Ever since John Carpenter unleashed Michael Myers onto the world with 1978's Halloween, viewers and residents of Haddonfield, Illinois alike have lived in fear of October 31st. Wearing the iconic white mask and blue coveralls, Myers set out to kill all of his existing relatives, starting with Jamie Lee Curtis' Laurie Strode before moving on to her daughter Jamie (Danielle Harris) and then Jamie's son and a few other extended family members.
It's amazing the things you learn when you're married.
As a single guy, I would never have set food inside Michael's, the arts/crafts/home decor mega-store chain that always looked like a way to fleece domestic spouses out of disposable decorations. And then I discovered Spooky Town, and became just as willingly fleeced. Spooky Town is a Halloween/horror-themed collection of figurines and accessories that can work with either model train sets, or as miniature villages like the Christmas ones your mom might collect. What's most impressive, though, is that for items exclusively sold at such a family friendly store, they are in many cases about as appropriate for young 'uns as old-school McFarlane Toys. In other words...NOT.
Let's take a look at some of the weirdest ones available...More >>
Call me crazy, but I'm one of those geeks who loves to play games related to approaching holidays. I've been known to break out a copy of 1776 or Tarleton's Quarter around Independence Day. I've even written a couple of Christmas themed Savage Worlds adventures for my home game, but no holiday is more suited to gaming with friends than Halloween. The Halloween season is the perfect time to get together with friends for an evening filled with horror themed gaming.
When it comes to horror-themed tabletop gaming, Call of Cthulhu is the king of the mountain. It is the oldest and most well known horror-themed role-playing game, and it's one of the best role-playing games ever designed. That doesn't, however, mean it is the only horror game worth playing, or that it is the best game to use as a way to recruit new players into hobby gaming. I looked around my sizable game collection to see if I could scare up some frightening alternatives and came up with a list 15 that I offer for your Halloween gaming pleasure. Some are silly and some are grim, but not a single one is entitled Call of Cthulhu.More >>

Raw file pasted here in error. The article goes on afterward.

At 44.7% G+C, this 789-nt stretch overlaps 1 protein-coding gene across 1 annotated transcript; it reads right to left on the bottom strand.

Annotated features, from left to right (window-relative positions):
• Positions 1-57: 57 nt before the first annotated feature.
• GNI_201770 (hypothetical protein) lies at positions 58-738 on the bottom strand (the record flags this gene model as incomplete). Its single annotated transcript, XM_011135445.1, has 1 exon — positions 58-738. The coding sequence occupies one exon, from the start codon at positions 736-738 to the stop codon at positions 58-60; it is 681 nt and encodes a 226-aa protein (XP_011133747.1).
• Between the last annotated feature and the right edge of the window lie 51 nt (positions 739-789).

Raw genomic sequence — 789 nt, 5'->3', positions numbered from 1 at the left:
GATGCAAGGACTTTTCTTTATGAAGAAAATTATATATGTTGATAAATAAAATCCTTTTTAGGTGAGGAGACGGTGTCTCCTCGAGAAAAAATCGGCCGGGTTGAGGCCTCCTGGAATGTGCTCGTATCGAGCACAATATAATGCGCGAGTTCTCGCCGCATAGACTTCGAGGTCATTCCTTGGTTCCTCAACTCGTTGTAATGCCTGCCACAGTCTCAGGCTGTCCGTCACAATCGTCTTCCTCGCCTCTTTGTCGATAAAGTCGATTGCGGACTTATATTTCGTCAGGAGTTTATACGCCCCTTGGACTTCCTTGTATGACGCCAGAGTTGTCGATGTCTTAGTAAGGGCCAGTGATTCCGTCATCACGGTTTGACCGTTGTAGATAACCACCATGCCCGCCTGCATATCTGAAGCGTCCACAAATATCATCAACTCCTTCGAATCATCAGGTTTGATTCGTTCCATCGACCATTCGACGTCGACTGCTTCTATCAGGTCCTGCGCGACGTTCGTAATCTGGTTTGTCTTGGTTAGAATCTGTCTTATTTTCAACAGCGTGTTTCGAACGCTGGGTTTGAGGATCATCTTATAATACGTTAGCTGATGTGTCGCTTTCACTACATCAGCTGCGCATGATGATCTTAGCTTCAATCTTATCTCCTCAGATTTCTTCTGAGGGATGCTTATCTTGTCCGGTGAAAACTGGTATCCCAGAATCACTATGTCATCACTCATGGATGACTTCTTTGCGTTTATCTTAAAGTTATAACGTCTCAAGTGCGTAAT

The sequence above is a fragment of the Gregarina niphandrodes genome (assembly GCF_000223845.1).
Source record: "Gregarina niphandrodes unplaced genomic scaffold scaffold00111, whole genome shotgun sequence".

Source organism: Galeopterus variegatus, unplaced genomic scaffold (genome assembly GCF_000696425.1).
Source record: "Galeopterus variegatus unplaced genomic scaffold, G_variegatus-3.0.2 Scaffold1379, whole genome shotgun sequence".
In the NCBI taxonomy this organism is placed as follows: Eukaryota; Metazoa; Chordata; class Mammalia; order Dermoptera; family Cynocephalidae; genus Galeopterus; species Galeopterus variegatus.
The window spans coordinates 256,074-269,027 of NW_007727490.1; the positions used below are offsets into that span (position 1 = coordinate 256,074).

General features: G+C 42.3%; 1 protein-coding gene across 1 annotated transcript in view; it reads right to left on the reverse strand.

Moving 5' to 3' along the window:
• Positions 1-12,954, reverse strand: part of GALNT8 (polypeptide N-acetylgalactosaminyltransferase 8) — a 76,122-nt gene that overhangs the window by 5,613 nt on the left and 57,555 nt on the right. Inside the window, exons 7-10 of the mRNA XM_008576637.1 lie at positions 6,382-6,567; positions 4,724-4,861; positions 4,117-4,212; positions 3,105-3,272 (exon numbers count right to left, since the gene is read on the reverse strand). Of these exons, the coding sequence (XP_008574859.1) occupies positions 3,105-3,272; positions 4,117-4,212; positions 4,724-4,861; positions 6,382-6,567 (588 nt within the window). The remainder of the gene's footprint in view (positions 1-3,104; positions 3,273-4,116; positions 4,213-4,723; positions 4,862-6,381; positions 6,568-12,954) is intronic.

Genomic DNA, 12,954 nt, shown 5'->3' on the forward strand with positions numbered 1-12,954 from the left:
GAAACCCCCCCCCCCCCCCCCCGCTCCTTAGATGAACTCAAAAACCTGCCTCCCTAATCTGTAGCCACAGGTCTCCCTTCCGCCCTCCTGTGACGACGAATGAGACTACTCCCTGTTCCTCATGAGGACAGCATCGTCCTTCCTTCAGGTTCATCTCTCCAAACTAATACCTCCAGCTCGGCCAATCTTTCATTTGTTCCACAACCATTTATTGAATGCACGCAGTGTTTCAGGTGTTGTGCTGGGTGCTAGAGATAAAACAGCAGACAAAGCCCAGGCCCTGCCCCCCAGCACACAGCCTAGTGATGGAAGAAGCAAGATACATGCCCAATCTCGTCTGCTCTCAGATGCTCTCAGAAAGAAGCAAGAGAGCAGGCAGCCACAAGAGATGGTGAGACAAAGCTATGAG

When Archie Comics announced their plans for a Riverdale TV series that writer/Chief Creative Officer Roberto Aguirre-Sacasa describes as "Archie meets Twin Peaks" last week, it was the latest intriguing move from a company that has been working overtime to reinvent themselves of late. The past couple of years have seen such headline-grabbing moves as the Afterlife with Archie horror comic, this past summer's recent "Death of Archie" storyline (which saw an adult Archie take a bullet intended for his gay Senator pal, Kevin Keller), and a collaboration with Dark Horse Comics on a, prepare yourselves, Archie Meets Predator miniseries next year. All of these projects attracted the attention of longtime fans and novices alike, illustrating how Archie is determined to prove that they are on the cutting edge of the industry, and that no idea, no matter how silly it may seem on its surface, is beyond consideration.